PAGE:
A motorhome is a fantastic way to slash on the cost of living and to gain a valuable sense of freedom in the process.
If you’re considering making the investment, it’s important to go in with your eyes open, and thereby avoid nasty surprises further along the line.
So where are you required to spend to keep your motorhome running? Let’s look at the costs of motorhome ownership, starting with the initial costs, and then looking into the cost that’ll come year after year.
The first and most obvious cost of buying a motorhome is that of the vehicle itself. There are many ways to manage this expense, including finance and loans – and with interest rates being so low at the moment, there’s never been a better time to make the investment.
Depreciation should be factored into your running costs (which we’ll get to), but it should also be considered a more immediate cost, as you’ll feel its effects most strongly during the first few years of purchase. If you’re buying new, then depreciation should factor even more strongly into your thinking, as a significant chunk of your motorhome’s value will fall away the moment it’s driven off the forecourt.
Much of the overall cost of your vehicle will come from the cost of keeping it on the road. These costs can be split into four distinct categories.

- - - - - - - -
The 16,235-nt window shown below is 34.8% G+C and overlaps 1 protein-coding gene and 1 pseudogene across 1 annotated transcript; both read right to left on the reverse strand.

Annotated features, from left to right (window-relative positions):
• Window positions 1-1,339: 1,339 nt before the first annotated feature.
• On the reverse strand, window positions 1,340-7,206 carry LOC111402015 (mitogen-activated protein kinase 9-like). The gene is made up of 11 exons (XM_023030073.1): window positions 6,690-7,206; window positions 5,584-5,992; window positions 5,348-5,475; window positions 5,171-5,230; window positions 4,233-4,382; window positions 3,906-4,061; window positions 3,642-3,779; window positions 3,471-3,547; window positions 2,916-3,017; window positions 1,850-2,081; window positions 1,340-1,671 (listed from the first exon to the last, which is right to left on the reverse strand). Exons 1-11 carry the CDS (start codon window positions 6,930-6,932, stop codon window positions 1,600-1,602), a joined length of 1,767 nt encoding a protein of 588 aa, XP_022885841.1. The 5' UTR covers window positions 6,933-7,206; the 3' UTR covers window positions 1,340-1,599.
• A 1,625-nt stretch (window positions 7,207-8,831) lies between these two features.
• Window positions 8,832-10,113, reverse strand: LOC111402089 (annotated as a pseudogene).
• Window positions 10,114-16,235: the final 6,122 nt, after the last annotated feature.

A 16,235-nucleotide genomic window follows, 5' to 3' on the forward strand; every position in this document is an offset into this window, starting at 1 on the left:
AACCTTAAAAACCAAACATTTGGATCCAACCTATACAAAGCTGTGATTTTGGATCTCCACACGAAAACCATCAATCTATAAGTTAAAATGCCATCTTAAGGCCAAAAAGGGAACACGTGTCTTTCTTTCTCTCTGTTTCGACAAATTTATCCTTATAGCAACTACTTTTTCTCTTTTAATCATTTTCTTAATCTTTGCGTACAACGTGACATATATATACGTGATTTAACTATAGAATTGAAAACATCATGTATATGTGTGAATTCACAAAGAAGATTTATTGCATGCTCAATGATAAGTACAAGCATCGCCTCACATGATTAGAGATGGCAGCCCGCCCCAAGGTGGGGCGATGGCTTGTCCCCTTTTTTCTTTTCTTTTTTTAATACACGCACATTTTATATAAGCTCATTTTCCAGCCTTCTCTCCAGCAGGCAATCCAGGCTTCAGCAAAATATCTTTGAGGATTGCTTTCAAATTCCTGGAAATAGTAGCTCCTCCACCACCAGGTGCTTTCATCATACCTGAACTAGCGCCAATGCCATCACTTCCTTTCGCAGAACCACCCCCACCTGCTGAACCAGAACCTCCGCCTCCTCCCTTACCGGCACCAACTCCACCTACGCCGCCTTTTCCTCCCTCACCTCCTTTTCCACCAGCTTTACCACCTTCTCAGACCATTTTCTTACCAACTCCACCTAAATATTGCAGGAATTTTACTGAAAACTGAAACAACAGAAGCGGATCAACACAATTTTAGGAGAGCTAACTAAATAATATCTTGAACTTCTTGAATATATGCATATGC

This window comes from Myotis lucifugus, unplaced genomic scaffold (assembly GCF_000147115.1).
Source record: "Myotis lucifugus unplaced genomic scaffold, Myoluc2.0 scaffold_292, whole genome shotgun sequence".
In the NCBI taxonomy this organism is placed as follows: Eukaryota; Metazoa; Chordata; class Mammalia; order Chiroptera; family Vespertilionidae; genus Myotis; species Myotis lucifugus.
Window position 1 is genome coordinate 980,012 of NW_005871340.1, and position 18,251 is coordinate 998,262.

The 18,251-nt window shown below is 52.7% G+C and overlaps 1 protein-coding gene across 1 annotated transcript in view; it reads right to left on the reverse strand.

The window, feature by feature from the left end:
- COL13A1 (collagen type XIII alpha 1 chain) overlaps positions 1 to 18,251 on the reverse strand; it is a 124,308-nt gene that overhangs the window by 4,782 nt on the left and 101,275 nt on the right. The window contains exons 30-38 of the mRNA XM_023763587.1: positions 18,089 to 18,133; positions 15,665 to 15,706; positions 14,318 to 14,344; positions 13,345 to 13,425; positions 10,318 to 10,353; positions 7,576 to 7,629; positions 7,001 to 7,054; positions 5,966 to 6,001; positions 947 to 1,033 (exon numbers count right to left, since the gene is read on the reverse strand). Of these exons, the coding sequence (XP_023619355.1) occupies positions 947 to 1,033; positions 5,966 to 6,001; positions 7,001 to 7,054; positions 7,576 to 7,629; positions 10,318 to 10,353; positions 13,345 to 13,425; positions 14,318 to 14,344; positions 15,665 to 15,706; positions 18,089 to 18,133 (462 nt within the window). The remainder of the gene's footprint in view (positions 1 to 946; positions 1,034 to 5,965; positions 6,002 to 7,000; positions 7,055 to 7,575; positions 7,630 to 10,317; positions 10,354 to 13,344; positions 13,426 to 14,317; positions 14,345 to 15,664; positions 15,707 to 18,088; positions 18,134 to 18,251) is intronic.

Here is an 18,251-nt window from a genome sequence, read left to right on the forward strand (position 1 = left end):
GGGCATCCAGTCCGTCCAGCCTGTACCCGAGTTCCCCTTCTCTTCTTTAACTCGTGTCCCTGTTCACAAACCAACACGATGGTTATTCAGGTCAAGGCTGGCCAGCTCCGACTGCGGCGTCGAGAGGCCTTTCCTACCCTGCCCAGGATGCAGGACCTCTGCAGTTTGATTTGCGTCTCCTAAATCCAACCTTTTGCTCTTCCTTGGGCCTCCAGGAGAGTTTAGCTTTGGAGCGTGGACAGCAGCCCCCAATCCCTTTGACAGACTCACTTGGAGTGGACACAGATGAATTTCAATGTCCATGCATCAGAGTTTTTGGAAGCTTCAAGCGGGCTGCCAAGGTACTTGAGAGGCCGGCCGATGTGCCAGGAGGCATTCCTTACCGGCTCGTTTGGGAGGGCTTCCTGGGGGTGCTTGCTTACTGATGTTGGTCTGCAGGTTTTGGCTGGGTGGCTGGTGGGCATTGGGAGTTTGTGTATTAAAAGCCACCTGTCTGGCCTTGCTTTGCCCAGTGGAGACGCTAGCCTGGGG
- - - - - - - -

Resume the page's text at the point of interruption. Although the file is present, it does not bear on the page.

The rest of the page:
Motorhomes are taxed according to their weight and engine size. A vehicle heavier than 3,500 kg is considered a private heavy goods vehicle and will be taxed at £165pa. If your motorhome is lighter than this, and has an engine larger than 1549cc, it’ll be taxed at £270 – so be sure that you check before making a purchase. You may pay a different rate of tax if your vehicle emits low amounts of CO2, or if it’s in the M1SP category.
Your motorhome, like any other vehicle, will need to be kept insured in order to be driven on British roads. £400 tends to be the upper limit for most motorhomes; shopping around will net you significant savings. The best bet is almost always to look for an insurer that specialises in motorhomes – that way you can be sure that you’ll be in safe hands should disaster strike.
If your motorhome is going to be able to travel anywhere, it’ll need to be adequately fuelled. Vehicles of this sort, being exceptionally large, not very aerodynamic, and loaded with stuff, don’t tend to be able to achieve very impressive fuel economy – though low mileage tends to offset this. Waiting to find a good price for your fuel might not be an option for motorhome owners, as not all stations will be able to accommodate them. Do your research and plan ahead.
Mechanical failure will lead to your motorhome becoming entirely immobile, which will severely limit its appeal. Annual servicing and maintenance will ensure that it’s kept in good condition, and you should expect to spend a few hundred pounds a year on this.